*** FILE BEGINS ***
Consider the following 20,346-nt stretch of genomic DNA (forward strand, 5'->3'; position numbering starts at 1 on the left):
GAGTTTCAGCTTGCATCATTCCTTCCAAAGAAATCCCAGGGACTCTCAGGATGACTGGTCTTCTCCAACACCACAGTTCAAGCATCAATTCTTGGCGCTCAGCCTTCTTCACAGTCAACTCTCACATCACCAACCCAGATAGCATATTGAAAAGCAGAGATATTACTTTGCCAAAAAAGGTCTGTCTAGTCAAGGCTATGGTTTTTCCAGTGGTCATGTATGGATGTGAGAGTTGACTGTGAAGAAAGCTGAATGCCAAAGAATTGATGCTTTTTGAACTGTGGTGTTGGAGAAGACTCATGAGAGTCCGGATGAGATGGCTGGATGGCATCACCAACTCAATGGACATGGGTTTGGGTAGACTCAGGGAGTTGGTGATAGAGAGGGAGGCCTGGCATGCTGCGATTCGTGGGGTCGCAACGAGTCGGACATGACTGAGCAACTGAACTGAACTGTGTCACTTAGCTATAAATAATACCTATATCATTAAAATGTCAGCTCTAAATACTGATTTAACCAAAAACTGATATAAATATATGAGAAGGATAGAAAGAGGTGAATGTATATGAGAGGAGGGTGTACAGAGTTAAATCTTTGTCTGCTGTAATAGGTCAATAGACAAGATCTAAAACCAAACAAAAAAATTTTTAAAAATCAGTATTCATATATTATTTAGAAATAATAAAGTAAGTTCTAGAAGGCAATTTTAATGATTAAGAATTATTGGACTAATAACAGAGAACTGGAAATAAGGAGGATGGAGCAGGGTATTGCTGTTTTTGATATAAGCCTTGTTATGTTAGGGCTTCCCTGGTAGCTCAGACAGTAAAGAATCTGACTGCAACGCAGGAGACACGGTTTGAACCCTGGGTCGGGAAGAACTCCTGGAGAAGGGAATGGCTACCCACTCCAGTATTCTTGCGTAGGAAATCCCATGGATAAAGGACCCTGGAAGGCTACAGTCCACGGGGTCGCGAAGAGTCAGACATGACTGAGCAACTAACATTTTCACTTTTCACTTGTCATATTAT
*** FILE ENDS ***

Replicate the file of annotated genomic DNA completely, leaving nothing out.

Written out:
Consider the following 20,346-nt stretch of genomic DNA (forward strand, 5'->3'; position numbering starts at 1 on the left):
GAGTTTCAGCTTGCATCATTCCTTCCAAAGAAATCCCAGGGACTCTCAGGATGACTGGTCTTCTCCAACACCACAGTTCAAGCATCAATTCTTGGCGCTCAGCCTTCTTCACAGTCAACTCTCACATCACCAACCCAGATAGCATATTGAAAAGCAGAGATATTACTTTGCCAAAAAAGGTCTGTCTAGTCAAGGCTATGGTTTTTCCAGTGGTCATGTATGGATGTGAGAGTTGACTGTGAAGAAAGCTGAATGCCAAAGAATTGATGCTTTTTGAACTGTGGTGTTGGAGAAGACTCATGAGAGTCCGGATGAGATGGCTGGATGGCATCACCAACTCAATGGACATGGGTTTGGGTAGACTCAGGGAGTTGGTGATAGAGAGGGAGGCCTGGCATGCTGCGATTCGTGGGGTCGCAACGAGTCGGACATGACTGAGCAACTGAACTGAACTGTGTCACTTAGCTATAAATAATACCTATATCATTAAAATGTCAGCTCTAAATACTGATTTAACCAAAAACTGATATAAATATATGAGAAGGATAGAAAGAGGTGAATGTATATGAGAGGAGGGTGTACAGAGTTAAATCTTTGTCTGCTGTAATAGGTCAATAGACAAGATCTAAAACCAAACAAAAAAATTTTTAAAAATCAGTATTCATATATTATTTAGAAATAATAAAGTAAGTTCTAGAAGGCAATTTTAATGATTAAGAATTATTGGACTAATAACAGAGAACTGGAAATAAGGAGGATGGAGCAGGGTATTGCTGTTTTTGATATAAGCCTTGTTATGTTAGGGCTTCCCTGGTAGCTCAGACAGTAAAGAATCTGACTGCAACGCAGGAGACACGGTTTGAACCCTGGGTCGGGAAGAACTCCTGGAGAAGGGAATGGCTACCCACTCCAGTATTCTTGCGTAGGAAATCCCATGGATAAAGGACCCTGGAAGGCTACAGTCCACGGGGTCGCGAAGAGTCAGACATGACTGAGCAACTAACATTTTCACTTTTCACTTGTCATATTAT